For most people who do not suffer from chronic pain today would have been what Alexander from one of my favorite books as a child would call a “No Good, Very Bad, Terrible Day!” Having survived brain surgery and accepted chronic pain today was pretty awful however, not as bad as days in my darkest hours of chronic pain.
Kayci woke me up just before six in the morning and we did our routine. Today’s routine consisted of yoga (Bob Harper style) juicing, playing, cleaning, and yoga nidra (meditation.) It quickly took an insane turn as I was driving to the grocery store and my mom called me. She rarely if ever calls me before noon so I had a gut feeling something was wrong: children’s intuition? I was correct. My mother was balling her eyes out and it took many minutes for her to explain to me what had happened. Unfortunately, her best friend died a few days ago and was just found late last night in her home. My heart literally dropped as she was talking to me and I knew I had to drive the fifty minutes it takes to get to her house. I did not want her alone and knew my two year old would cheer her up. I grabbed diapers and a sippy cup and was out the door in record time. Driving there was difficult so I sang with my daughter the entire drive and was very shocked and proud of my mother’s strength and courage. I am sure she is still in the shock phase as she has only just lost her best friend. The social worker/mother/daughter/caregiver in me took over and everything else in my world was forgotten. We stayed with her for hours and did not leave until I was sure she would not be alone for the remainder of the night. I was very excited to get home as my two year old was screaming binkie (something I forgot on my mad rush to leave) and just wanted to get her and I some dinner and rest. About twenty minutes before getting home I heard my little girl puking in the back seat. I felt completely helpless as I was on a very busy highway. The second I was able to, I pulled over and helped her the best I could. We arrived home and the first thing I did was put her in the bathtub, which as this picture shows cheered her up a great deal.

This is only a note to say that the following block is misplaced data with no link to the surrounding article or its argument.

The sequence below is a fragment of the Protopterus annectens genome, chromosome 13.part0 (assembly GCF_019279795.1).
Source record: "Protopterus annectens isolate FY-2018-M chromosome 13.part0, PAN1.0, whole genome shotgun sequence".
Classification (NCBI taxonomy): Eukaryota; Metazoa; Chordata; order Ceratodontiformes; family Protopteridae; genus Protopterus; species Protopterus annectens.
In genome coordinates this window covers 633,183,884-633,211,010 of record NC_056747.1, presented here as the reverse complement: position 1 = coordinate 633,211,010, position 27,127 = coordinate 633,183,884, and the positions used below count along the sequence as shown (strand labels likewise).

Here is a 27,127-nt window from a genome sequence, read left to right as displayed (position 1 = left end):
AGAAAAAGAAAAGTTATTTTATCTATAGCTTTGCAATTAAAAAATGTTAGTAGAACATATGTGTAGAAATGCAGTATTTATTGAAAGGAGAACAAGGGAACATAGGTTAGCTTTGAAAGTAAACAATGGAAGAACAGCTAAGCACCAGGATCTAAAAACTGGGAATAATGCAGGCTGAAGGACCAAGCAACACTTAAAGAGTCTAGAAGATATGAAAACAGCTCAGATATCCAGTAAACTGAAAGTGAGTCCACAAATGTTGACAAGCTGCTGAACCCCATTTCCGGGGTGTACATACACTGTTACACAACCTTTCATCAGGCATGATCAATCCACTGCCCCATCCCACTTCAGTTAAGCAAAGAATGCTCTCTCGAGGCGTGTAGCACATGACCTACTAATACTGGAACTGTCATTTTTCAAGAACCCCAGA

Sometimes in life with chronic pain/anxiety you do not need to find distractions from your pain, they come to you in some awful ways. Yes, today was awful and I feel terrible for my mother but know in my heart she will be okay.
If any of this had happened ten years ago I would have been too much in my own misery/depression and pain to really help my mother. People would have seen it as selfish but when you are in a place that I was with chronic pain there was literally no way I was able to help anyone else. I could barely keep myself alive, much less help anyone even those I love. That is not easy to admit but is a huge reason why I chose to live with my pain naturally and find a way to find happiness and life despite chronic pain. It is why I am able to be a good daughter and mother now because I am able to take care of myself physically and emotionally.
Did the stress of today intensify my pain levels? Trick question. I am not going to answer that! I will practice what I preach and try as hard as possible not to think, talk, or dwell on my pain. It is what keeps me sane and lowers my pain. The people I love are healthy (despite the puke) and I am in a place to help the ones I love. As awful as today was/is I am writing this to show the world that despite chronic pain you can still have a purpose and be there for the ones you love. It truly is the best distraction for me.